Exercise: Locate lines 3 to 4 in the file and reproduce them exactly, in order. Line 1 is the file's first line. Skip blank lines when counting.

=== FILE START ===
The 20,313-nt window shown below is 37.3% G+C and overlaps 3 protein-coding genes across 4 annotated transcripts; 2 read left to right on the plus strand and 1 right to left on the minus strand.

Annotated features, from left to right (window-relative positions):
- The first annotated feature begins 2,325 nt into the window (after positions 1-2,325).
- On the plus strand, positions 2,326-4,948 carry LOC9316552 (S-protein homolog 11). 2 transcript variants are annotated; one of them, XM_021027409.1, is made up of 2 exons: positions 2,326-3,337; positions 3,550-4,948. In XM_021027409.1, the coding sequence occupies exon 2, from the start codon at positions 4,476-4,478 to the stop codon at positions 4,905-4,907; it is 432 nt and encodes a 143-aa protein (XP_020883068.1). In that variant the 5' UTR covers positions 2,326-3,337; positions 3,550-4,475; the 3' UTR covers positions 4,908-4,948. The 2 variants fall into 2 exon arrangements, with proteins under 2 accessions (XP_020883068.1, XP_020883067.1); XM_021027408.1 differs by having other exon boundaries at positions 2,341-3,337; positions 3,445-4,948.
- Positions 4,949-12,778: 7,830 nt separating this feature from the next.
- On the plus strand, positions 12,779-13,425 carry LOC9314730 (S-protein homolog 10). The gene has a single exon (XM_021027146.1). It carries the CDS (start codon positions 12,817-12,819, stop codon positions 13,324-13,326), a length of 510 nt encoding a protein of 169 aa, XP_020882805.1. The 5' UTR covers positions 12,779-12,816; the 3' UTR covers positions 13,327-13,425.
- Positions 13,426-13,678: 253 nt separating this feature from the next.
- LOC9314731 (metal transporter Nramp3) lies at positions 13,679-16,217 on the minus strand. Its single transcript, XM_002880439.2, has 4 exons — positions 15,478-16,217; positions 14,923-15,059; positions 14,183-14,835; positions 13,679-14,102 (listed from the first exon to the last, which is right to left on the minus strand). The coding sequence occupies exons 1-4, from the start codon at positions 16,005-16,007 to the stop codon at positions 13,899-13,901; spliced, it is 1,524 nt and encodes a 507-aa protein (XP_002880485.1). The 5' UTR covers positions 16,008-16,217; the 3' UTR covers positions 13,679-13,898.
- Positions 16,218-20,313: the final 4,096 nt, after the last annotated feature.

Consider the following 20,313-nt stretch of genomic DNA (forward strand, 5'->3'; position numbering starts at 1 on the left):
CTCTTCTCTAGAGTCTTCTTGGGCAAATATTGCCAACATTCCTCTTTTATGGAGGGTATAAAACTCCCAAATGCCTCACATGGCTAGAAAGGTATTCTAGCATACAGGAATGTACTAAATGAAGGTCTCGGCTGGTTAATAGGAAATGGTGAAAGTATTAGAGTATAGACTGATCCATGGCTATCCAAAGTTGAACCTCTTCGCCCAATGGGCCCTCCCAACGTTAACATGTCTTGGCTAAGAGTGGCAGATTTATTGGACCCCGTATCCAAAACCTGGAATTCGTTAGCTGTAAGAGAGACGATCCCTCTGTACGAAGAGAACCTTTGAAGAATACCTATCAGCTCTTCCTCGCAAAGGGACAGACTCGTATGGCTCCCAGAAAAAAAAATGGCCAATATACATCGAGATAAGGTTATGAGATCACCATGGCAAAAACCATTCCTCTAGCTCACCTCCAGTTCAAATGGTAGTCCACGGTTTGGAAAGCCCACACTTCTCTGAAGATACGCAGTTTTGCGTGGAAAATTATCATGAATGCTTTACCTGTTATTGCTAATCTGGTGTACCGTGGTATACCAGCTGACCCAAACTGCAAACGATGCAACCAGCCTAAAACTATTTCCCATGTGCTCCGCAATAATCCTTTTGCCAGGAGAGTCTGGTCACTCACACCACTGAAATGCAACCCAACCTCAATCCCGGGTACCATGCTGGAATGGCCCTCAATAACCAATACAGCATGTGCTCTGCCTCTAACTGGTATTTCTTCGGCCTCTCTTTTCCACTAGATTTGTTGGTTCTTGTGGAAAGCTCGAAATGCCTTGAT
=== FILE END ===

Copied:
- The first annotated feature begins 2,325 nt into the window (after positions 1-2,325).
- On the plus strand, positions 2,326-4,948 carry LOC9316552 (S-protein homolog 11). 2 transcript variants are annotated; one of them, XM_021027409.1, is made up of 2 exons: positions 2,326-3,337; positions 3,550-4,948. In XM_021027409.1, the coding sequence occupies exon 2, from the start codon at positions 4,476-4,478 to the stop codon at positions 4,905-4,907; it is 432 nt and encodes a 143-aa protein (XP_020883068.1). In that variant the 5' UTR covers positions 2,326-3,337; positions 3,550-4,475; the 3' UTR covers positions 4,908-4,948. The 2 variants fall into 2 exon arrangements, with proteins under 2 accessions (XP_020883068.1, XP_020883067.1); XM_021027408.1 differs by having other exon boundaries at positions 2,341-3,337; positions 3,445-4,948.